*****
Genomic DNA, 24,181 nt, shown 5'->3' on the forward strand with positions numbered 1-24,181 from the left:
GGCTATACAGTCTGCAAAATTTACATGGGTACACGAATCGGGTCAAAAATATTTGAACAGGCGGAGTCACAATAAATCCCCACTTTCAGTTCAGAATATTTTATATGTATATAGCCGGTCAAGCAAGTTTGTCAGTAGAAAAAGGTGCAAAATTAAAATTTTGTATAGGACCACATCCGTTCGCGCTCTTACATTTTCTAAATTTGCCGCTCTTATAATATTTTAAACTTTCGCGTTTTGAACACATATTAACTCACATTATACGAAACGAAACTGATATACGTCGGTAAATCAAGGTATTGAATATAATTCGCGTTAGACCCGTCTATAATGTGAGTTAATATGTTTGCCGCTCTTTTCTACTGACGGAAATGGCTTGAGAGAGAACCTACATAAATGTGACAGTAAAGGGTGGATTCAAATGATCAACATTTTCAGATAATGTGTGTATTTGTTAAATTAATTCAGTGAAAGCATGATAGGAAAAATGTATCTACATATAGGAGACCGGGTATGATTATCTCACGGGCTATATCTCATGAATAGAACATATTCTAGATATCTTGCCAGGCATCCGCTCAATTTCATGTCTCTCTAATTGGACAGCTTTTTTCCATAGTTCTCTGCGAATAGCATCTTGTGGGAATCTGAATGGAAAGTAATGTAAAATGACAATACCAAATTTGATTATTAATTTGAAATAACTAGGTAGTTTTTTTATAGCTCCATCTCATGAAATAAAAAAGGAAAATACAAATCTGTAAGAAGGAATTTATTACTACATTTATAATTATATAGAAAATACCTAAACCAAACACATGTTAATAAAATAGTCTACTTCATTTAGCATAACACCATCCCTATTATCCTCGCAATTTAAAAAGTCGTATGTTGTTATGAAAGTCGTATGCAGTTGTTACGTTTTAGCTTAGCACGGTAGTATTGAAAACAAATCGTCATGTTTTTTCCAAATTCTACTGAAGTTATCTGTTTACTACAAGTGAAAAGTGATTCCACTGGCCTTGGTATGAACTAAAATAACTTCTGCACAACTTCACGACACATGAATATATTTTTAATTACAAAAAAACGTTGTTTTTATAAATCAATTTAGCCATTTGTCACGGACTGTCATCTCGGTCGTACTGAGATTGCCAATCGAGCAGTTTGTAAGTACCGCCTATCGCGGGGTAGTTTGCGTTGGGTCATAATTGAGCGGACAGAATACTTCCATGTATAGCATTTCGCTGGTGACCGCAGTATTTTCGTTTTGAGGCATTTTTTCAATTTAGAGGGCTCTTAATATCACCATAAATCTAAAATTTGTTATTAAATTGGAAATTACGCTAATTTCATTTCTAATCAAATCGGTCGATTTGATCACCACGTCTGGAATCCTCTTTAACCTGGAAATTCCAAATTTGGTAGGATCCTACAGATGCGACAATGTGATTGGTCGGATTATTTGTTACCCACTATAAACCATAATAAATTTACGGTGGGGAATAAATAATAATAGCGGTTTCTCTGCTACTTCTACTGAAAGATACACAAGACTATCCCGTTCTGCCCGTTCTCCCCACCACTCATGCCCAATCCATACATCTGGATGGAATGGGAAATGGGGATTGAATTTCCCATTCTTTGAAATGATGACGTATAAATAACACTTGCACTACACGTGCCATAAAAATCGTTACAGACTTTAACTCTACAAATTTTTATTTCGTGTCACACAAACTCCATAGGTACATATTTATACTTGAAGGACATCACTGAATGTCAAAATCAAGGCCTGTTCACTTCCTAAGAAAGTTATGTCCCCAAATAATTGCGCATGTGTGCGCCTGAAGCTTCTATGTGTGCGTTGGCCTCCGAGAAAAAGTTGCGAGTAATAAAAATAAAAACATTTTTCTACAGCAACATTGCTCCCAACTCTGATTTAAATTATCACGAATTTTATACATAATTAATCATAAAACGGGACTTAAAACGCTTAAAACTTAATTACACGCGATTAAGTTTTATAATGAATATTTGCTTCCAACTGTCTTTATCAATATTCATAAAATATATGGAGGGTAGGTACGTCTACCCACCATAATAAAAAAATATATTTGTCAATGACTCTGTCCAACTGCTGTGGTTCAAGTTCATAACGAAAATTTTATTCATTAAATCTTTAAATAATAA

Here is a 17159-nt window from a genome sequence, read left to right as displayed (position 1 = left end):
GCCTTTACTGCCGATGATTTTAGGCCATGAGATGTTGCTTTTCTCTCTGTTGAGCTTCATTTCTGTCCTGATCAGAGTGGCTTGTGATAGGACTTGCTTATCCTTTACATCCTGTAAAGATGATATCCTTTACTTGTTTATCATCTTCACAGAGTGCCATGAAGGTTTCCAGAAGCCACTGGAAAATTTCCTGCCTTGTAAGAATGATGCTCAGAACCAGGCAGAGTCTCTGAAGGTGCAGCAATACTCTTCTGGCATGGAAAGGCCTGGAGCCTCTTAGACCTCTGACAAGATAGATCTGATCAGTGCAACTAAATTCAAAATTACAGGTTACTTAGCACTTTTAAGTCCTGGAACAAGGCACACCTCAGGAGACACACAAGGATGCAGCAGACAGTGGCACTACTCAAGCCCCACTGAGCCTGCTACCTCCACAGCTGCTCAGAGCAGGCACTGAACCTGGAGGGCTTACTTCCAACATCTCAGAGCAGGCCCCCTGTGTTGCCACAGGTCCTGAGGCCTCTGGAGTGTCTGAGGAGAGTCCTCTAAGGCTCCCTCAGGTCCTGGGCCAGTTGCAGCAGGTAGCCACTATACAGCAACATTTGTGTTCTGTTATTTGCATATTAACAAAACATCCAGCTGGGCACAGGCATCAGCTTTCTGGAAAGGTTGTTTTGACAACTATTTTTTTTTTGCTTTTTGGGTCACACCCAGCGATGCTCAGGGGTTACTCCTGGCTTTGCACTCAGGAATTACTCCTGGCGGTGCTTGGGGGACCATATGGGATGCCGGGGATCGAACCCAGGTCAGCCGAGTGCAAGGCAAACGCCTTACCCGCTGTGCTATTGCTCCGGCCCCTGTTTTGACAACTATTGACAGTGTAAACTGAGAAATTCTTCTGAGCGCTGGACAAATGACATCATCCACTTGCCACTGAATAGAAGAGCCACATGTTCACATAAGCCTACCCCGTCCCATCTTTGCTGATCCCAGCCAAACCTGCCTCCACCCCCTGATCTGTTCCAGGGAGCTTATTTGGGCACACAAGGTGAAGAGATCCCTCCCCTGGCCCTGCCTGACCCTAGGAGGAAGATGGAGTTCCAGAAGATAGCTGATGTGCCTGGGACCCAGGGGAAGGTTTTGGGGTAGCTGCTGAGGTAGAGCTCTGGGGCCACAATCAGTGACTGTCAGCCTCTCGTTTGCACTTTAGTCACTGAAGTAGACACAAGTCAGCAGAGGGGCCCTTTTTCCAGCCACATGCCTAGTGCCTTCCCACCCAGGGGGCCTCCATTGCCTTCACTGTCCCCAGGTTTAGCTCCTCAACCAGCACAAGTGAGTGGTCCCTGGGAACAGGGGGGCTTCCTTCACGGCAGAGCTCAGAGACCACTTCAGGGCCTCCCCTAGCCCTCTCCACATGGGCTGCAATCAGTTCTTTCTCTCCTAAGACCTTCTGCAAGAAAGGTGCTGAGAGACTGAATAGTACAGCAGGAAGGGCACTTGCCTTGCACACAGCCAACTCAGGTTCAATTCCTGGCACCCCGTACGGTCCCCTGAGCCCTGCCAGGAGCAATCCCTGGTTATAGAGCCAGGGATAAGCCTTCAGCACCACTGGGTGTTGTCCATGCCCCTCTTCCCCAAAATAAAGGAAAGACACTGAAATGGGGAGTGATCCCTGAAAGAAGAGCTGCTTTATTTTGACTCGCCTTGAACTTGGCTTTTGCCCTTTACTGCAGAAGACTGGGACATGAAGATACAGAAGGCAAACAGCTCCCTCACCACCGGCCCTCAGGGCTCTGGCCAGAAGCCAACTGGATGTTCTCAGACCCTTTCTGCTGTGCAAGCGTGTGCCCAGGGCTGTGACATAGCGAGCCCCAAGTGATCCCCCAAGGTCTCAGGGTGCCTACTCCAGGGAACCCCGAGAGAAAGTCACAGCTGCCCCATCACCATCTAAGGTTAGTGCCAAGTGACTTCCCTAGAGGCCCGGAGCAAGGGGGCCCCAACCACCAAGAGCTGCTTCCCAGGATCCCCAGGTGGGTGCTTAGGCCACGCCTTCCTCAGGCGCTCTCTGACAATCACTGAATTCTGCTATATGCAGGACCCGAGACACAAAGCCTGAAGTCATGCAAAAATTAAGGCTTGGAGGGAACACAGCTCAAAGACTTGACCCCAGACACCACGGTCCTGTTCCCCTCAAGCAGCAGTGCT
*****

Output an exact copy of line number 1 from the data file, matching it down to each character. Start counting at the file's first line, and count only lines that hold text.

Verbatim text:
Genomic DNA, 24,181 nt, shown 5'->3' on the forward strand with positions numbered 1-24,181 from the left: